New Mary Lyon Foundation executive director hopes to ‘continue legacy’ of founder

  • Kristen Tillona-Baker, the new executive director of the Mary Lyon Foundation, in her office at Mohawk Trail Regional School in Buckland. Staff photo/MARY BYRNE

Staff Writer
Published: 1/28/2021 5:02:16 PM
Modified: 1/28/2021 5:01:51 PM

BUCKLAND — After seven years of commuting each week between South Deerfield and The Knox School on Long Island, Kristen Tillona-Baker is home to stay.

“When the pandemic hit and all of a sudden I was working from home, it really hit me how much I missed my family,” said Tillona-Baker. “I never had enough time at home to let it sink in.”

Earlier this month, Tillona-Baker was named the new executive director of the Mary Lyon Foundation, stepping into the role held for 30 years by Susan Samoriski.

The foundation, which Samoriski established in 1990, was incorporated in 1991 in the name of Mary Lyon, a “19th-century pioneer in women’s education and advocate for opportunity and quality education for all,” according to the foundation’s website. The nonprofit, keeping an office at Mohawk Trail Regional School, supports education in Ashfield, Buckland, Charlemont, Colrain, Hawley, Heath, Plainfield, Rowe and Shelburne.

“Kristen’s vast experience in educational leadership, fundraising and program development will be strong assets to the foundation,” Samoriski said in a statement. “Under her direction, the foundation’s future will be bright and prosperous.”

Tillona-Baker, a graduate of Frontier Regional School and the University of Massachusetts Amherst, has spent the last seven years as head of school at The Knox School in St. James, N.Y.

“When the world shut down in March, we went completely remote,” she said. “For the first time in seven years, I was home full-time.”

The time at home, she said, forced her to “re-evaluate” her priorities.

“I wanted to be home with my husband, who I realized how much I missed when I was away,” Tillona-Baker said. “My children, my parents, my sisters, my in-laws — they were all in South Deerfield together. So I … said I wanted to start looking for a job and transition back home.”

It was also important to her that wherever she ended up next, she was able to make a difference.

“I thought of it as — I’m in the last leg of my career before I retire, and I want to leave a legacy somewhere that I know I impacted people,” she said. “And I wanted to do it where it was home.”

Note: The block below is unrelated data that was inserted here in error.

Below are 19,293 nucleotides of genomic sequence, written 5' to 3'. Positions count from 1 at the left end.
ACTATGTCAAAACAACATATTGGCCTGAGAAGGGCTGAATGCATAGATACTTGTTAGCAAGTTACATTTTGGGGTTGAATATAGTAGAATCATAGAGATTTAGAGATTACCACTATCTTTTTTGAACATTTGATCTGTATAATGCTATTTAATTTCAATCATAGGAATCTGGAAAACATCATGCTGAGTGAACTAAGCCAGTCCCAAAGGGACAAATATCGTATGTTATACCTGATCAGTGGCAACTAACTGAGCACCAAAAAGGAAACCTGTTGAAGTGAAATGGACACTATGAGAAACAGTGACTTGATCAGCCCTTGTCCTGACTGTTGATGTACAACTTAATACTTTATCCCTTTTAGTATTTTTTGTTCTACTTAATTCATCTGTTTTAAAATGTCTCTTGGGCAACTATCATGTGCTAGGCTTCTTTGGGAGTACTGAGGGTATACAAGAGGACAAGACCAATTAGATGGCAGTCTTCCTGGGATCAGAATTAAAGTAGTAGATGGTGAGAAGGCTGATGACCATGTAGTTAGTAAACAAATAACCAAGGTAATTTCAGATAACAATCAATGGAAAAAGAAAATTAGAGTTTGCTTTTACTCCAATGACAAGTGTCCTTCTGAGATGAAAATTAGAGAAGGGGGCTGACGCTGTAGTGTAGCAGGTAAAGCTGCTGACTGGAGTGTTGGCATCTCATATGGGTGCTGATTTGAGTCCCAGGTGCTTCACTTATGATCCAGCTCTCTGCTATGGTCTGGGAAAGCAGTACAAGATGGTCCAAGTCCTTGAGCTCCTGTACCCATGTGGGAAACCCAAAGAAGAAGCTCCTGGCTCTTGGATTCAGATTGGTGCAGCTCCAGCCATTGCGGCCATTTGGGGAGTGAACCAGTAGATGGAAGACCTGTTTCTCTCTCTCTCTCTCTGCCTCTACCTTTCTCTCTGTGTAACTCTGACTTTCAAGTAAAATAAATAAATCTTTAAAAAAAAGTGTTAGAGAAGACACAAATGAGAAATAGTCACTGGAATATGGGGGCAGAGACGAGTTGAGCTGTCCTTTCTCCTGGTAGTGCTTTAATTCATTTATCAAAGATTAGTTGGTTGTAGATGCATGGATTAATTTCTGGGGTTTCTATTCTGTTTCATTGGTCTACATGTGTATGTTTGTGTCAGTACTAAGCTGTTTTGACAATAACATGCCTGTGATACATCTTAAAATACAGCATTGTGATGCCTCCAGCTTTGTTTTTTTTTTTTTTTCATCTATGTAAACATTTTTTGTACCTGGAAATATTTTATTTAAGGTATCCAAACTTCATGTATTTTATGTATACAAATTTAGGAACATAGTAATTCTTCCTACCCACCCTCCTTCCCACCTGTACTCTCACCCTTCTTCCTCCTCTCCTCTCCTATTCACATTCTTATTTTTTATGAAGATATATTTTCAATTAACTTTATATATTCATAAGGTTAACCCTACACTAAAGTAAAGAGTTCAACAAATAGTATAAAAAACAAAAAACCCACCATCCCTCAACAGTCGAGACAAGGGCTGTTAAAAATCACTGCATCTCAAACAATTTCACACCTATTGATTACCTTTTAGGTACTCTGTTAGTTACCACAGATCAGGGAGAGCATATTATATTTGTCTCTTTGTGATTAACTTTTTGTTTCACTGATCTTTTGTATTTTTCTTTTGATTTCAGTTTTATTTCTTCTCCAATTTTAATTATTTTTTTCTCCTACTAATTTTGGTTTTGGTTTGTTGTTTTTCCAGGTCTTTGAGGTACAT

Tillona-Baker began her career after college working with the after-school programs at the Deerfield and Sunderland elementary schools. She then took a position as a teacher of math and science at The Knox School, where she also started a summer school program.

In 2007, she served for two years as director of admissions at Topeka Collegiate School in Kansas. Tillona-Baker returned to Western Massachusetts in 2009 to serve as director of admissions at Berkshire Hills Music Academy in South Hadley.

In 2014, Tillona-Baker was offered a position as head of school at The Knox School, where she said she’ll continue to work part-time through the end of the academic year.

“When I saw the advertisement for (The Mary Lyon Foundation) job come up on my LinkedIn page, I said, ‘This is the perfect fit for me,’” Tillona-Baker recalled. “I’m able to take my leadership skills, my educational background and my experience in fundraising, and apply it to a place where I feel like I’m really going to make an impact.”

As for the different challenges faced by students in a rural environment compared to an urban one, Tillona-Baker said she plans to “listen and learn.”

“Being able to experience and hear and understand what’s happening in these communities, and how we can best support them — I think that’s really important,” she said.

In her role as executive director of the Mary Lyon Foundation, Tillona-Baker, who assumed the position on Jan. 1, said she hopes to build on the educational programs in the region, in particular those that prepare students for “readiness outside of school.”

“I think that’s something that’s going to be the focus once COVID lifts — to have more in-person events so we can run college readiness programs, really helping children and families prepare for the college application process,” she said.

Additionally, she wants to build on student advocacy programs — which teach students how to advocate for themselves — and make sure the foundation is providing for students and families in the early years of education.

In the long-term, Tillona-Baker said, she wants the foundation to be “so well-funded” that it can branch out from the communities it already serves to help others.

“Sue has made a tremendous impact already,” she said of her predecessor. “And I’m going to be able to continue her legacy.”

Mary Byrne can be reached at or 413-772-0261, ext. 263. Twitter: @MaryEByrne


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